Conclusion: The Fall of the Temple of Health

Brian C. Wilson Indiana University Press ePub

Conclusion

The Fall of the Temple of Health

As the Race Betterment Foundation faded from view in the 1960s, the Battle Creek Sanitarium was also heading toward a similar fate. Kellogg’s sanitarium had remained in a thriving condition throughout most of the 1920s, but by then the doctor was spending much of his time in Florida and the active management of the Battle Creek Sanitarium had passed to a board of directors under the leadership of Dr. Charles Stewart.1 In view of the continued popularity of the Battle Creek Sanitarium and its potential for growth, Dr. Stewart and the board embarked on a major expansion of the sanitarium’s main building, adding the massive twin Italianate towers that still form a distinctive landmark on the Battle Creek skyline. Significantly, however, Dr. Kellogg opposed the expansion, concerned that it signaled the shift of the sanitarium toward pure commercialism and away from the spiritual and humanitarian mission of the institution upon which he had always insisted. Although in many ways a business success, Kellogg consistently denounced the corrupting influence of commercialism throughout his career, both because he felt it compromised his credentials as a physician and because he refused to compromise his principles and sense of mission simply to make a profit.2 Dr. Kellogg, of course, was always happy to make money and lived well, but he spent the bulk of his profits on the sanitarium and other projects all in an effort to promote biologic living and, later, race betterment.3 Even at the height of the Roaring Twenties, Dr. Kellogg was still unwilling to subordinate his sacred mission to simple money getting. In this he was completely out of step with the utilitarian spirit of the rest of the nation.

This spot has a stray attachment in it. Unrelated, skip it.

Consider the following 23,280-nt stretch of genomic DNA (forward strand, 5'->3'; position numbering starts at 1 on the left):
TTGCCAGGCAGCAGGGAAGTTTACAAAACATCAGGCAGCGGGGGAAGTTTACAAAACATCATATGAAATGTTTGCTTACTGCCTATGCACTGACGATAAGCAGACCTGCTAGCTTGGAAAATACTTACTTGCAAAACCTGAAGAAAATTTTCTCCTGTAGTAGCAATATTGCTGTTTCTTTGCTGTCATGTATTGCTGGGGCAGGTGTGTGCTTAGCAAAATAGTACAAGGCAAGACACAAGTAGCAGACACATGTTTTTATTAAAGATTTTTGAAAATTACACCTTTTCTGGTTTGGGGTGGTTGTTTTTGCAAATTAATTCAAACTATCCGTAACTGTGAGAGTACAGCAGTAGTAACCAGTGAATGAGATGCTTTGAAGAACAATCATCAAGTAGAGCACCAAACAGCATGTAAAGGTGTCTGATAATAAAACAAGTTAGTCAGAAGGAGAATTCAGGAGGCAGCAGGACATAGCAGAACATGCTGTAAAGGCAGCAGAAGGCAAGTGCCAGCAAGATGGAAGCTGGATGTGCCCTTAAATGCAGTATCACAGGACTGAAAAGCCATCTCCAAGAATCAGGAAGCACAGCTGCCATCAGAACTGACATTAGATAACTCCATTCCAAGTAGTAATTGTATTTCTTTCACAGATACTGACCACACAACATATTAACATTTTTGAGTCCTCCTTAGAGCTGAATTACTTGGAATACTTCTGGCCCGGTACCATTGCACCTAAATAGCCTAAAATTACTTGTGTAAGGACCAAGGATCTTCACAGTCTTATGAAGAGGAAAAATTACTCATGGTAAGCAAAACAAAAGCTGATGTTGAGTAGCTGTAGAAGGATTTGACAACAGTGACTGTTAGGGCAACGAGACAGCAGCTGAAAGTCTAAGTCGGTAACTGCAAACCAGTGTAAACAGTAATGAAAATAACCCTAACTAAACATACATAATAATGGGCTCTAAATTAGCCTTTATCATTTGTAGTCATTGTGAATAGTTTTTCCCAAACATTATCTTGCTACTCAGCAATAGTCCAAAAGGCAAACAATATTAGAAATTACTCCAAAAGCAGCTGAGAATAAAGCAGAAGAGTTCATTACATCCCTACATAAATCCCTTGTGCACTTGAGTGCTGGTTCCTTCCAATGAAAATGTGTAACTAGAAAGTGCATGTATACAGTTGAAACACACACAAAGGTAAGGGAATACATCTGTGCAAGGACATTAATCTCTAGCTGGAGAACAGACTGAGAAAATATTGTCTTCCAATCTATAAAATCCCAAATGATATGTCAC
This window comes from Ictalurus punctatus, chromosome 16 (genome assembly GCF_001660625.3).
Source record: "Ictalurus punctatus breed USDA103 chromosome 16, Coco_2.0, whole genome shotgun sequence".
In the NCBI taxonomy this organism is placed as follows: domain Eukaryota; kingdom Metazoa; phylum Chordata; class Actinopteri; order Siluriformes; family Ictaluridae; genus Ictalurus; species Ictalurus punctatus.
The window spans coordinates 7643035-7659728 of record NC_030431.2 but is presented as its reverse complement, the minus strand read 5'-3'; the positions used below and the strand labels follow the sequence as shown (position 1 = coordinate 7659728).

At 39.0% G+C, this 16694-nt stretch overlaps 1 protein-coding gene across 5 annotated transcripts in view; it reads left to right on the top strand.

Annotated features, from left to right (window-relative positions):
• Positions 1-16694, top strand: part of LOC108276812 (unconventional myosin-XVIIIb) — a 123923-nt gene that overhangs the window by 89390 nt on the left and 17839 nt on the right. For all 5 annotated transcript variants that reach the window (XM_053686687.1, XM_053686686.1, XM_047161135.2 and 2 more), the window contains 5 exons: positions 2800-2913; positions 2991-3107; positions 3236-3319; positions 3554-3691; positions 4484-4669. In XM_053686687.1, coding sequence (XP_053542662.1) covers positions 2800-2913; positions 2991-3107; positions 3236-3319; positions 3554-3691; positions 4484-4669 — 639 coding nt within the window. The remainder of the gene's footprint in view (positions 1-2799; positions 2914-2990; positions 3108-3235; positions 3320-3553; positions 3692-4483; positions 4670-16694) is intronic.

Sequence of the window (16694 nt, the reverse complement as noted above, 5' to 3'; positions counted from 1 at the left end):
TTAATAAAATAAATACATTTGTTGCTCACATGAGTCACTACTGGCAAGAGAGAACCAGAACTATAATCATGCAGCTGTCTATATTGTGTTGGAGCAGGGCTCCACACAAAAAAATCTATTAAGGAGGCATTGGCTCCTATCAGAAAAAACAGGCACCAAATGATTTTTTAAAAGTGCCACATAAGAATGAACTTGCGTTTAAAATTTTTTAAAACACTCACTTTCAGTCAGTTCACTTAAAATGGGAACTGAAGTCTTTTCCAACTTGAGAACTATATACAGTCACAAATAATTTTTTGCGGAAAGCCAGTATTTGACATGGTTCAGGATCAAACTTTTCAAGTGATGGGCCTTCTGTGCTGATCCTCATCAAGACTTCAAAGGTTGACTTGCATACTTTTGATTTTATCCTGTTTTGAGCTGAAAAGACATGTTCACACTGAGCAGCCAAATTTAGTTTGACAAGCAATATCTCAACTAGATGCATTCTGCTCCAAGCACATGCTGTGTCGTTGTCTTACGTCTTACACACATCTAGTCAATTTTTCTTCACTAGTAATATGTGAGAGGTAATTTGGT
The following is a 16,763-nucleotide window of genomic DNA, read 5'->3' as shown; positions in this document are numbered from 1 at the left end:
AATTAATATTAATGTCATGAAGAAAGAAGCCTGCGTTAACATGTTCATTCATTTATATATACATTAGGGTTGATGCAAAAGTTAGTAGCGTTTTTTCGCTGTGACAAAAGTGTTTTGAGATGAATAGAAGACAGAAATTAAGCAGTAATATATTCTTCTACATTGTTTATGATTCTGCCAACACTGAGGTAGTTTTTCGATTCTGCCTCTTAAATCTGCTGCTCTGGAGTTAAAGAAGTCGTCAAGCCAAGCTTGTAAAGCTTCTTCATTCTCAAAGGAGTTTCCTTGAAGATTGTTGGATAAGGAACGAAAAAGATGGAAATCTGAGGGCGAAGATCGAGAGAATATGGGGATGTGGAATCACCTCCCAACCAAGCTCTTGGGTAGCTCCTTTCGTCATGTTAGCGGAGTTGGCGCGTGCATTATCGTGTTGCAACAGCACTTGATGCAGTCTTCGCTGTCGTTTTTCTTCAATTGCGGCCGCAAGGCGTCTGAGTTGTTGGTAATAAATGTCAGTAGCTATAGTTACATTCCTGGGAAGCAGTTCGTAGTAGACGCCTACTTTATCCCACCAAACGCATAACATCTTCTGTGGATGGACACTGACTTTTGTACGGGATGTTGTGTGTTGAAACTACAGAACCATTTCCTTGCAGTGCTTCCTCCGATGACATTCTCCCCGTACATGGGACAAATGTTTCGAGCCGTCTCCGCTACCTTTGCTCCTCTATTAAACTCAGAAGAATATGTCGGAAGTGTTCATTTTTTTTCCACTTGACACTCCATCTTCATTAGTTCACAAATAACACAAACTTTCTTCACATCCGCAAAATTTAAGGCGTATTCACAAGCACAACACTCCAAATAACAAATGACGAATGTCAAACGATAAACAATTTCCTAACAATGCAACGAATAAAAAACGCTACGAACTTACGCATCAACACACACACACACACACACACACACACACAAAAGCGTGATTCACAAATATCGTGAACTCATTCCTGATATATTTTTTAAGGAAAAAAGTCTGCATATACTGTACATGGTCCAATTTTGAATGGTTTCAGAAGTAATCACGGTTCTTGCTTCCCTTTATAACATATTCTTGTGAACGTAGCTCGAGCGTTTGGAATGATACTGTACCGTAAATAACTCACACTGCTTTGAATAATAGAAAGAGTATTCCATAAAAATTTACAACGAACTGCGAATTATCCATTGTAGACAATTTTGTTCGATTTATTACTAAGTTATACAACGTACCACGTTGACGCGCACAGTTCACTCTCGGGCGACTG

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Medium 9781576750698

89. Rarely Is a Phone Just a Phone

Dinnocenzo, Debra Berrett-Koehler Publishers PDF

189

Working Well with Tools and Technology

� Reevaluate your needs for additional tools that can help you be a more successful telecommuter and take steps to match those needs with appropriate and cost-effective choices.

T R A N S F E R

89

I T

P R O M P T L Y

T O

I M P R O V E

P E R F O R M A N C E

Rarely Is a Phone

Just a Phone

With so much of your telecommuting technology dependent upon telephone lines, what you need and require from your phone service provider(s) differs significantly from your needs in the not-too-distant past. Likewise, what you need in terms of capabilities in your actual phone equipment has changed dramatically. Not too long ago, a phone with 10 speed dial numbers and a hold button was fairly sophisticated. Now a telecommuter would compare the benefits of integral phone systems versus Web phones versus wireless technology.